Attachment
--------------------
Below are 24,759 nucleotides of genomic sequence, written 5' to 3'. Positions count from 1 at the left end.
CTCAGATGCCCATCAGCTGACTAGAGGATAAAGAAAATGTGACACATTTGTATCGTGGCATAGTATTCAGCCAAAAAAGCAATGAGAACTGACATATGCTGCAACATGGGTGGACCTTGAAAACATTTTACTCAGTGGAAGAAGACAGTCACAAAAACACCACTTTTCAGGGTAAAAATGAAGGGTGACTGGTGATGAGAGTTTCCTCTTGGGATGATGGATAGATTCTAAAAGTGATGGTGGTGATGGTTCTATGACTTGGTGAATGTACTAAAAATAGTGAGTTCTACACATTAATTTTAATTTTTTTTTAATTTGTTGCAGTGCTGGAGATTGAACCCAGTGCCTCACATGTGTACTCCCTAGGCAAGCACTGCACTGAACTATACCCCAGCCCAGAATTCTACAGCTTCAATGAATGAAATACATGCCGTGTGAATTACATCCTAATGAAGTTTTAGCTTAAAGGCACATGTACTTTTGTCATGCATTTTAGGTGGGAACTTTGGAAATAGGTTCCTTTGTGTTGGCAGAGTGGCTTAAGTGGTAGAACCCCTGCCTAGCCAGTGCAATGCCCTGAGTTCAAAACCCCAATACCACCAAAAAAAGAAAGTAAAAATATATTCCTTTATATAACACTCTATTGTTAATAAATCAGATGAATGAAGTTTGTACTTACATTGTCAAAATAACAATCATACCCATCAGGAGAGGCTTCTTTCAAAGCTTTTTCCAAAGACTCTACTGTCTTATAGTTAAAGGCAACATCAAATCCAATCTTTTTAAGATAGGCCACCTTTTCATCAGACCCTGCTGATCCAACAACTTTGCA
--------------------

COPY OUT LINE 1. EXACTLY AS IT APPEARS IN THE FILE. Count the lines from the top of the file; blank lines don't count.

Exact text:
Below are 24,759 nucleotides of genomic sequence, written 5' to 3'. Positions count from 1 at the left end.